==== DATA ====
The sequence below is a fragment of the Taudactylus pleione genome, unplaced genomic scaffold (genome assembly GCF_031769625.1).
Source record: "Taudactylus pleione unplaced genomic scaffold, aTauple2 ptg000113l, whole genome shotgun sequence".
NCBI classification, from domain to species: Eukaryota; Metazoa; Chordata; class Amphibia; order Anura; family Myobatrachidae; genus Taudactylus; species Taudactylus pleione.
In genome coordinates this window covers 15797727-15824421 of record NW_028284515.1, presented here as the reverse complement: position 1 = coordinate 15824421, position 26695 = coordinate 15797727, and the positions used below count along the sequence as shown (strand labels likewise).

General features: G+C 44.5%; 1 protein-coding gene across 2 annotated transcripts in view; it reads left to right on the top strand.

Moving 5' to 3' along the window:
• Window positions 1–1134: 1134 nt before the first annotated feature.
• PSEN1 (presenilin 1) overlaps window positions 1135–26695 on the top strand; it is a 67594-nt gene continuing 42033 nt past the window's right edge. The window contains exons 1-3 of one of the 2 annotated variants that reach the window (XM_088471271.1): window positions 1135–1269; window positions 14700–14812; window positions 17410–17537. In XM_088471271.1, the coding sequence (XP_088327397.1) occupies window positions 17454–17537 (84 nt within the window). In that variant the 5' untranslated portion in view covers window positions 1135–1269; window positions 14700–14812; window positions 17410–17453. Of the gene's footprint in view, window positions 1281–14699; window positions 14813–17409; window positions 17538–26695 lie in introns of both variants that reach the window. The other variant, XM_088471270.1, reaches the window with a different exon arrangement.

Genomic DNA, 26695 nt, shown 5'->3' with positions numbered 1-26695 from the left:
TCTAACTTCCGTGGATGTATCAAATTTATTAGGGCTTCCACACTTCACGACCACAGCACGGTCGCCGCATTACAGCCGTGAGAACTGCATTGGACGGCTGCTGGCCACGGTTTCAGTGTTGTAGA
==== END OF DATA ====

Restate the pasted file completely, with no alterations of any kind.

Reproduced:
The sequence below is a fragment of the Taudactylus pleione genome, unplaced genomic scaffold (genome assembly GCF_031769625.1).
Source record: "Taudactylus pleione unplaced genomic scaffold, aTauple2 ptg000113l, whole genome shotgun sequence".
NCBI classification, from domain to species: Eukaryota; Metazoa; Chordata; class Amphibia; order Anura; family Myobatrachidae; genus Taudactylus; species Taudactylus pleione.
In genome coordinates this window covers 15797727-15824421 of record NW_028284515.1, presented here as the reverse complement: position 1 = coordinate 15824421, position 26695 = coordinate 15797727, and the positions used below count along the sequence as shown (strand labels likewise).

General features: G+C 44.5%; 1 protein-coding gene across 2 annotated transcripts in view; it reads left to right on the top strand.

Moving 5' to 3' along the window:
• Window positions 1–1134: 1134 nt before the first annotated feature.
• PSEN1 (presenilin 1) overlaps window positions 1135–26695 on the top strand; it is a 67594-nt gene continuing 42033 nt past the window's right edge. The window contains exons 1-3 of one of the 2 annotated variants that reach the window (XM_088471271.1): window positions 1135–1269; window positions 14700–14812; window positions 17410–17537. In XM_088471271.1, the coding sequence (XP_088327397.1) occupies window positions 17454–17537 (84 nt within the window). In that variant the 5' untranslated portion in view covers window positions 1135–1269; window positions 14700–14812; window positions 17410–17453. Of the gene's footprint in view, window positions 1281–14699; window positions 14813–17409; window positions 17538–26695 lie in introns of both variants that reach the window. The other variant, XM_088471270.1, reaches the window with a different exon arrangement.

Genomic DNA, 26695 nt, shown 5'->3' with positions numbered 1-26695 from the left:
TCTAACTTCCGTGGATGTATCAAATTTATTAGGGCTTCCACACTTCACGACCACAGCACGGTCGCCGCATTACAGCCGTGAGAACTGCATTGGACGGCTGCTGGCCACGGTTTCAGTGTTGTAGA